Robotic surgery has indeed arrived. The approved device in the United States, the Intuitive Surgical System's daVinci System, is installed in about 80 hospitals worldwide. That number is rising rapidly. Once other companies, Computer Motion for example, receive Food and Drug Administration approval for their systems, the number of robotic-equipped operating rooms will begin to increase enormously. The current outcry regarding the expense of these systems is certainly not without merit. However, I would urge surgeons interested or even just curious about these systems to try one in a laboratory setting. The ease of accomplishing difficult tasks and the vividness of the 3-dimensional imaging create an experience that is both extremely impressive and enjoyable. There are currently no data to justify the expense of these systems in terms of patient outcomes or reduced complications. Such data will take a great deal of time and effort to accumulate. However, having become accustomed to the robotic system, this surgeon would have difficult moving back to standard laparoscopic instrumentation. Imagine during a standard open operation that your scrub assistant rubbed grease on your glasses and took away your favorite forceps and needle holder and gave you clumsy instruments 18 inches too long with less-than-reliable action at the tips. With enough struggling you would be able to accomplish the operation, and perhaps over time, even become facile with subpar instruments. However, you would certainly rather see well and have the instruments that you know work best in your hands. It would be very difficult to design a study to prove that your patients are better off when you use your normal instruments and clean glasses as opposed to fogging glasses and difficult-to-use instruments. But, you would know that there is a difference. That in large part is the feeling of surgeons who have had the good fortune of becoming accustomed to the current robotic systems for minimally invasive surgery. They can see much better and can manipulate tissue much better. Most of them are also convinced that when they can see better and manipulate tissue better, the outcomes for their patients are better. Is robotic surgery right for you? The answer is complex and has a myriad of elements. This author would suggest that a great start in determining the answer would be to try the current systems and keep track of both the literature and the technical evolution regarding these systems as time progresses.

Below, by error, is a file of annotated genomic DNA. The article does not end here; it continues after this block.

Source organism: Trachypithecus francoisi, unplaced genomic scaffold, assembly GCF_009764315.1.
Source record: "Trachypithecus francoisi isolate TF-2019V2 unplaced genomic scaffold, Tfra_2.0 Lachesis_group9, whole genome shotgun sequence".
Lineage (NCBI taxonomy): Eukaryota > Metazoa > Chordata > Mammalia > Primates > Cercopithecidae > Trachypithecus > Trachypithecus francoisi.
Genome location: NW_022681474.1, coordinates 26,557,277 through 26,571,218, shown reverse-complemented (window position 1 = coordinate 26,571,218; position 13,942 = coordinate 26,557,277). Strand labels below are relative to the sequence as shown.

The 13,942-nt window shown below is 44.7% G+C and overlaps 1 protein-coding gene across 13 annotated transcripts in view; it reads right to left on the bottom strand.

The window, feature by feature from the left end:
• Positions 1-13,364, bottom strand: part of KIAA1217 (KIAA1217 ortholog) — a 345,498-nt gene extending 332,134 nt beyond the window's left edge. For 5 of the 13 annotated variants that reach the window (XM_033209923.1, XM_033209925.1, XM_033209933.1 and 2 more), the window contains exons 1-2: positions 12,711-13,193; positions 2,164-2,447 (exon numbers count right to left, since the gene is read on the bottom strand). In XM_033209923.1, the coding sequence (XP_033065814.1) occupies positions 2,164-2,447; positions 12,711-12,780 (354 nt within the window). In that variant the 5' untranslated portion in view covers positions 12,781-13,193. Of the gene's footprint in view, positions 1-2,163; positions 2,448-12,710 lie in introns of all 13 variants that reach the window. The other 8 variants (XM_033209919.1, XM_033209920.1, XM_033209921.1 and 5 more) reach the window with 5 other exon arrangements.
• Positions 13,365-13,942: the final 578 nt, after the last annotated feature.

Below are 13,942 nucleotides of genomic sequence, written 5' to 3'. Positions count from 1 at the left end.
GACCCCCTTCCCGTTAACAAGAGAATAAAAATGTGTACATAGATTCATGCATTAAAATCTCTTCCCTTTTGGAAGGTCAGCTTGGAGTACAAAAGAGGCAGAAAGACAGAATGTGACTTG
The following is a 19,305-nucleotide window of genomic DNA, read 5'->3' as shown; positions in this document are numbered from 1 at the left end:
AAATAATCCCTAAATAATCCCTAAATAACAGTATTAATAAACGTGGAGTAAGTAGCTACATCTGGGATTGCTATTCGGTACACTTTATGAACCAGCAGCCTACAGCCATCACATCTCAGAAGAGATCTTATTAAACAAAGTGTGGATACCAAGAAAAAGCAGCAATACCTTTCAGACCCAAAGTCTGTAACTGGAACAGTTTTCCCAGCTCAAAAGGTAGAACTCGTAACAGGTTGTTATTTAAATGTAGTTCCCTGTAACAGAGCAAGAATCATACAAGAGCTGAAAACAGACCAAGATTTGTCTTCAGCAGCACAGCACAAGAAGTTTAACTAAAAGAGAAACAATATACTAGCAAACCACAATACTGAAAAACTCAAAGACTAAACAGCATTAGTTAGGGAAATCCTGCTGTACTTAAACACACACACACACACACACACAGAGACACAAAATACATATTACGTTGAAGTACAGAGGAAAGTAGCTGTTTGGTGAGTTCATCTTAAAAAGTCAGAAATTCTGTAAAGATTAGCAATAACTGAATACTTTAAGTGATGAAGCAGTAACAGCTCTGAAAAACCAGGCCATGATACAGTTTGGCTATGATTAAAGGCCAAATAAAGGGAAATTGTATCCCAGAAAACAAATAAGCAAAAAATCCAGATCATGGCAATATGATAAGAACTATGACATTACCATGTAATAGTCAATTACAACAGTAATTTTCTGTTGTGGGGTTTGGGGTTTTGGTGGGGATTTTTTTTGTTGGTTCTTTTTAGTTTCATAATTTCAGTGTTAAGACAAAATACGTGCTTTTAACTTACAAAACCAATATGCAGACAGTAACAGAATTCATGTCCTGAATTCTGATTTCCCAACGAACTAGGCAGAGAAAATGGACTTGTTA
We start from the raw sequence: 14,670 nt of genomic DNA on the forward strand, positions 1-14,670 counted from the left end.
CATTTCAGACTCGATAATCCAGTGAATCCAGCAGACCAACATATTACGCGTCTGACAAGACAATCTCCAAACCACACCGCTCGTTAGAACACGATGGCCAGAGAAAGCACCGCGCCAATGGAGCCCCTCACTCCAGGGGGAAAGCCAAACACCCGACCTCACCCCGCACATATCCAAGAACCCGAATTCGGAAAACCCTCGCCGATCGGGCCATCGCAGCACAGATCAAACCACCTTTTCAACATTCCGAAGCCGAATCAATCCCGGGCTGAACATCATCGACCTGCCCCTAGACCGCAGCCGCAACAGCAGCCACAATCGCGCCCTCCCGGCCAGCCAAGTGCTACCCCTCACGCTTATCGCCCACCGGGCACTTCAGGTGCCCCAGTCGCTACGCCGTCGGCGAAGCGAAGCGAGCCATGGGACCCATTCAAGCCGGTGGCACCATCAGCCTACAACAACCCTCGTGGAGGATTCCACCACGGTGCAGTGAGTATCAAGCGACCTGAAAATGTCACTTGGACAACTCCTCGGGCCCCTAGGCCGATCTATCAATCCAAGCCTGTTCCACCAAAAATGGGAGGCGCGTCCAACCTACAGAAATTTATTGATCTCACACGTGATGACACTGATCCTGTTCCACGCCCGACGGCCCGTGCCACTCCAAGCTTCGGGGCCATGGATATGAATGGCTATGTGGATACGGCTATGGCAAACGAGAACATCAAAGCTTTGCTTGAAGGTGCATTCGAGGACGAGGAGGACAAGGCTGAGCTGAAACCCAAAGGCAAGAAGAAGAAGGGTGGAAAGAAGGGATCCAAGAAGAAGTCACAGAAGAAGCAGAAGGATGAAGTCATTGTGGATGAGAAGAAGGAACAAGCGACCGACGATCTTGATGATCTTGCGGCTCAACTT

|Original language||English (US)|
|Number of pages||13|
|Journal||Advances in surgery|
|State||Published - 2002|
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